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Castel Frères Fined $5.5m For "Grave Failure" Over Acquistion

Castel's wines have put the family on France's rich list
© Castel | Castel's wines have put the family on France's rich list
Company accused of "knowingly exempting" itself from legal obligations.

Bordeaux wine giant Castel Frères has been hit with a fine of four million euros ($5.5 million) for having deliberately neglected to inform the French competition authority it had acquired Burgundy's Patriarche group in 2011.

It’s only the third time in its history that the authority has sanctioned a company for “failure to notify.” The two previous fines were ten times lower than that imposed on Castel Frères, at 392,000 euros ($538,541) and 400,000 euros ($549,500).

In imposing its fine on Castel’s parent company, Copagef, the competition authority (L'Autorité de la concurrence) said it wanted to stress the “gravity” of the failure and the way that “Castel Frères had deliberately ignored its obligations in order to quickly complete the transaction.”

The level of the fine took account of the company's size.

Castel bought six companies from Patriache in May 2011 without advising the authority, which is primarily charged with verifying that acquisitions do not infringe French laws on competition.

“The transaction was brought to the authority’s attention by a third party,” the competition watchdog noted. After conducting an investigation, it validated the acquisition in July 2012, despite Castel’s already significant share of the mass-market wine sector.

The authority noted at the time that the entity created by the acquisition owned “several labels from this category (notably Vieux Papes, La Villageoise, Cambras, Cramoisay, Champlure and Lichette), some of which seem to be ubiquitous."

While validating the acquisition, the authority had doubts about the way it had been conducted and reserved the possibility of imposing a financial penalty.

It has now ruled that the Bordeaux company “knowingly exempted itself” from the obligation to notify which applies to this type of transaction. As a result, Castel committed a “serious violation” which “obstructs the control of mergers,” the authority said.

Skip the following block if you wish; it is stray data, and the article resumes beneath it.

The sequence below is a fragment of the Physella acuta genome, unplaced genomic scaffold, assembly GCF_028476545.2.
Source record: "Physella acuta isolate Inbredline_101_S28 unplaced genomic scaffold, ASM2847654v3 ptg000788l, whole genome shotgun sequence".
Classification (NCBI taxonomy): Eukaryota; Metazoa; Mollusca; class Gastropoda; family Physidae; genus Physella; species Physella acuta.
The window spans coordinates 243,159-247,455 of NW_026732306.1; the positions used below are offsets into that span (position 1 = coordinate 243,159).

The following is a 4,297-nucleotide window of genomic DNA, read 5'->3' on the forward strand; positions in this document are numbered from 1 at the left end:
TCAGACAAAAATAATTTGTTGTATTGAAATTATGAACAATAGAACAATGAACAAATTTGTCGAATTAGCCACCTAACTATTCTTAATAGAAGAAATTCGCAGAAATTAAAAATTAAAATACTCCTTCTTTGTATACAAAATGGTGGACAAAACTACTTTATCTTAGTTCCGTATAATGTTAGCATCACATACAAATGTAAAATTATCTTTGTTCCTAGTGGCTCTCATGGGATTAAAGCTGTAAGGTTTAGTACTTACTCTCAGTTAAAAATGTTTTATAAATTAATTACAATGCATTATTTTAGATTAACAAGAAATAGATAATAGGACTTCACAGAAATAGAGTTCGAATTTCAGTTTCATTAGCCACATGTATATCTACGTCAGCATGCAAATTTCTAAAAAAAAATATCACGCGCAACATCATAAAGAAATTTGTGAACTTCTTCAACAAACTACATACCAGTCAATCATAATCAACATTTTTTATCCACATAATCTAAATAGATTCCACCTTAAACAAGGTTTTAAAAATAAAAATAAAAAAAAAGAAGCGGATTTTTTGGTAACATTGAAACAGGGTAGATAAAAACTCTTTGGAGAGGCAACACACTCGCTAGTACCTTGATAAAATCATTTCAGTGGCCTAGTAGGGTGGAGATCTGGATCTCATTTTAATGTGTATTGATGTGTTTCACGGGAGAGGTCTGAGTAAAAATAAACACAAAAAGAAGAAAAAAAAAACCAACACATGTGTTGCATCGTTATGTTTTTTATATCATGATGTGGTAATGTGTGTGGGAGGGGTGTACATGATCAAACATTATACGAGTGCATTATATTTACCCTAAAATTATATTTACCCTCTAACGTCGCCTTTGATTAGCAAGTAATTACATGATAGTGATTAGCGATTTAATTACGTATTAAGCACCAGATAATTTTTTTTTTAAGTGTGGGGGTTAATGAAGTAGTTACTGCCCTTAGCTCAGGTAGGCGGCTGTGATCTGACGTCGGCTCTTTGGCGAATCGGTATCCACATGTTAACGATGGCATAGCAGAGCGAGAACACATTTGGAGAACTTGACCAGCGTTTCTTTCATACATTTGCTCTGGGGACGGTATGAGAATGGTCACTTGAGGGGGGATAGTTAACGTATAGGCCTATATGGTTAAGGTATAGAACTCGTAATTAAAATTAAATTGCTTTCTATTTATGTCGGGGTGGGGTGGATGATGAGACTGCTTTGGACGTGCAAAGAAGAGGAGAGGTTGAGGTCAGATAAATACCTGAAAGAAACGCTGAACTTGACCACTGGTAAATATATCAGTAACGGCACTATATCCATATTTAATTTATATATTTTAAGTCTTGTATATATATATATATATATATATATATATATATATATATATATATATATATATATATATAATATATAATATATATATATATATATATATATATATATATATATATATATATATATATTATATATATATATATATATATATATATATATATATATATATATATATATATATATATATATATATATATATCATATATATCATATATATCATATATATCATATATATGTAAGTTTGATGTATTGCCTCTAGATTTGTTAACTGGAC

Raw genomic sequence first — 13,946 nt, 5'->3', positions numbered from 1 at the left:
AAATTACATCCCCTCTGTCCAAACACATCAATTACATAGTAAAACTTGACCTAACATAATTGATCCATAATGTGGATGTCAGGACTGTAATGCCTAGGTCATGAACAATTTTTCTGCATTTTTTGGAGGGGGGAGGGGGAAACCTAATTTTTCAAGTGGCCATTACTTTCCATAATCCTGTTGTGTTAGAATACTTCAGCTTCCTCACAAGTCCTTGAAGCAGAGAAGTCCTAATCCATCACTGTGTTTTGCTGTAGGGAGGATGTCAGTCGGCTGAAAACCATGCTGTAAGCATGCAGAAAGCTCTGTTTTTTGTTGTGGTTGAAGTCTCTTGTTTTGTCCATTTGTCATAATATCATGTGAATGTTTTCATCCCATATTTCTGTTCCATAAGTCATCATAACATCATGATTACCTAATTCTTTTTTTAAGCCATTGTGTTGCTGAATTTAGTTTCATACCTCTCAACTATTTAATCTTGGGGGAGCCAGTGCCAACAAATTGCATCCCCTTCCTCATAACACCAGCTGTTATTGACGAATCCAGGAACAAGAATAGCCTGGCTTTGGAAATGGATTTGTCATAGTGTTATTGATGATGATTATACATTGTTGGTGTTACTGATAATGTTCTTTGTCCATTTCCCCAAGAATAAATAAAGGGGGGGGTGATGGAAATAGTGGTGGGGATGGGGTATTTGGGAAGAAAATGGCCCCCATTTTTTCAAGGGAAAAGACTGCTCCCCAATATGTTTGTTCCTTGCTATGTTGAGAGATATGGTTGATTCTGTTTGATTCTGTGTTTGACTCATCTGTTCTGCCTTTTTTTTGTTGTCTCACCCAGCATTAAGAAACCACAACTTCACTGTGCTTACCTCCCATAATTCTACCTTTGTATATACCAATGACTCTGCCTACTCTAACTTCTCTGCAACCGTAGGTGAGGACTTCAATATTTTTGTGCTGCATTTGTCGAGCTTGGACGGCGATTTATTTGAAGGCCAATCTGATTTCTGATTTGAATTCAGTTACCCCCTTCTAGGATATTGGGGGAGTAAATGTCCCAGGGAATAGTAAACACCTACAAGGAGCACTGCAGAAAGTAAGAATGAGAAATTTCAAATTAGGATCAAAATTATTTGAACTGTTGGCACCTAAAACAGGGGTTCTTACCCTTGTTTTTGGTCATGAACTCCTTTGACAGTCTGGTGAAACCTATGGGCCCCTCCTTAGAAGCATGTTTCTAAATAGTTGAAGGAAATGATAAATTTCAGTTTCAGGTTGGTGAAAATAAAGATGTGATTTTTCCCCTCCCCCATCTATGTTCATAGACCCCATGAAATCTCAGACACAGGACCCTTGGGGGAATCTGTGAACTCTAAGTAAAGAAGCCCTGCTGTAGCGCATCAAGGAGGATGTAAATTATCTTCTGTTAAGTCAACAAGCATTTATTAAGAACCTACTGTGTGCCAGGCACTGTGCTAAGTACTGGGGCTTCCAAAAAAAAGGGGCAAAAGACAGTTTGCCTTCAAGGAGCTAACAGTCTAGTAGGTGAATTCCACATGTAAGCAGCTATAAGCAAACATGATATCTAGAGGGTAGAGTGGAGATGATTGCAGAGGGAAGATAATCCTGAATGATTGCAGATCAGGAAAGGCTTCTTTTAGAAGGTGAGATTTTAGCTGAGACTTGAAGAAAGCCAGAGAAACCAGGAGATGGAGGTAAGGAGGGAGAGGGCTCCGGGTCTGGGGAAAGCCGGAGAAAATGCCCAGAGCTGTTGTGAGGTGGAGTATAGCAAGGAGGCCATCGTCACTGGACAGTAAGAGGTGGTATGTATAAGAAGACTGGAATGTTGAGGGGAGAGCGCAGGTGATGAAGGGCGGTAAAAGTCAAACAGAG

“Castel’s violation is even less excusable when it’s explained by an approach where the sole aim was the rapid achievement of the merger,” it added. “The evidence indicates the adoption of a deliberate strategy” on the part of Castel, which “formally decided against verifying its obligation to notify.”

L-R: French agriculture minister Stéphane Le Foll greets Pierre Castel at Vinexpo; Castel's estates include Château Ferrande
© AFP/Castel | L-R: French agriculture minister Stéphane Le Foll greets Pierre Castel at Vinexpo; Castel's estates include Château Ferrande

The company is able to challenge the authority's decision by taking the case to the Council of State. Contacted by AFP, Castel refused to comment. 

A spokesperson for Patriarche said the company would not comment "on a decision by an administrative authority.” He told AFP that Patriarche did not wish to “enter a legal debate."

Established in 1949 by nine siblings, Castel has gradually become the leading producer of wines in France and Europe, with a presence in 130 companies including China and Russia. It owns 1,400 hectares of vineyards and 21 châteaux, of which 17 are in Bordeaux.

Castel also owns the wine merchant Nicolas (475 shops in France and 55 internationally). It makes the second-bestselling beer in Africa and is the longstanding owner of the Cristalline brand of bottled water.

France's Challenge magazine has ranked the company's founding president, Pierre Castel, and his family as the eighth wealthiest in France with assets worth 7 billion euros ($9.61 billion).

Patriarche, established in 1780, markets prestigious appellations such as Montrachet, Meursault, Pommard and Nuits Saint-Georges, as well as mass-market wines including Couvent des Visitandines (Burgundy) and Pisse-Dru (Beaujolais).

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